The alien designs are diverse and interesting. I've heard that there are similarities with the designs of the aliens in the series Strike Witches but having never seen it I couldn't help but draw parallels with the designs of the Angels in Neon Genesis Evangelion. The enemy design for the final battle is particularly memorable and really shows off the talents of the art team behind the series. Overall the art and the animation supporting the series really helps bring the anime to life creating an aesthetically rich and detailed world.

Ultimately, I enjoyed Vividred Operation far more than I expected to, finding myself attached to the characters and immersed in its beautiful world that I was sad to let go of at the end of the final episode. It's not an outstanding series by any right, there are flaws in its underdeveloped story and characters, and the fanservice, while tolerable, brings nothing to the series. However I'm glad I picked it up for its wonderful design and uplifting spirit that sincerely improved my own mood at the time I watched it.

Saturday, 13 April 2013

First Impressions - Yahari Ore no Seishun Love Come wa Machigatteiru

Yahari Ore no Seishun Love Come wa Machigatteiru

Genres: Comedy, Romance, School
(Source: MyAnimeList)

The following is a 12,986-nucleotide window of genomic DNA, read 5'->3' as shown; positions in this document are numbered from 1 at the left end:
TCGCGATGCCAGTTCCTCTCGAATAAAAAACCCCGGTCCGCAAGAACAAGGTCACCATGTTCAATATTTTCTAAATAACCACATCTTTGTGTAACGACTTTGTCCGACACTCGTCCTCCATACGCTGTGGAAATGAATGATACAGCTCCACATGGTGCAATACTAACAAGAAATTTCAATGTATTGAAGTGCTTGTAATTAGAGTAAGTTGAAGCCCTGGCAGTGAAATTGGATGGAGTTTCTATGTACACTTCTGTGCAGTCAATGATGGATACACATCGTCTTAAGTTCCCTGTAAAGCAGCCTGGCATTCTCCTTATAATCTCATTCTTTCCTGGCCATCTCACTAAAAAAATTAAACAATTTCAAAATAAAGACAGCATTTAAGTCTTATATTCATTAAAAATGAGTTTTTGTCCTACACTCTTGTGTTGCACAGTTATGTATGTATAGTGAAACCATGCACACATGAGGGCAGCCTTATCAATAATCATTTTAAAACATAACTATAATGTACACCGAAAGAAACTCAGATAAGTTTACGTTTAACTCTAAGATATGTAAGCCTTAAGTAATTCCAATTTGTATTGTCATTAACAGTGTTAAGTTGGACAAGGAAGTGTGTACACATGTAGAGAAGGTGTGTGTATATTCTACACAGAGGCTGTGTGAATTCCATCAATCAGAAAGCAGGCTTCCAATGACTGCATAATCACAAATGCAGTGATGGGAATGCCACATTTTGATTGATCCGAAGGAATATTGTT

With a single glance most frequent anime watchers can probably identify the sort of series that Yahari is and might dismiss it without a second thought. You can take one look at the above picture and the synopsis given for the series on anime website and no whether or not you'll be watching this series. On the surface Yahari is as formulaic as they come, set in a highschool we follow the day to day life of our main male character Hachiman Hikigaya, a loner who keeps to himself. He's suddenly thrown into an unexpected (only to him) situation where he's forced to interact with one of the school's most popular girls. Yukino Yukinoshita is that common anime breed of intelligent, beautiful girl who couldn't have less interest in a relationship with someone so out of her scope as the main character (but could easily end up falling for him anyway). By the end of the first episode they're joined by Yui Yuigahama an excitable, energetic girl whose mood switches with every few sentences. Ultimately it looks like almost any other highschool series to appear in the anime listings in the last few years.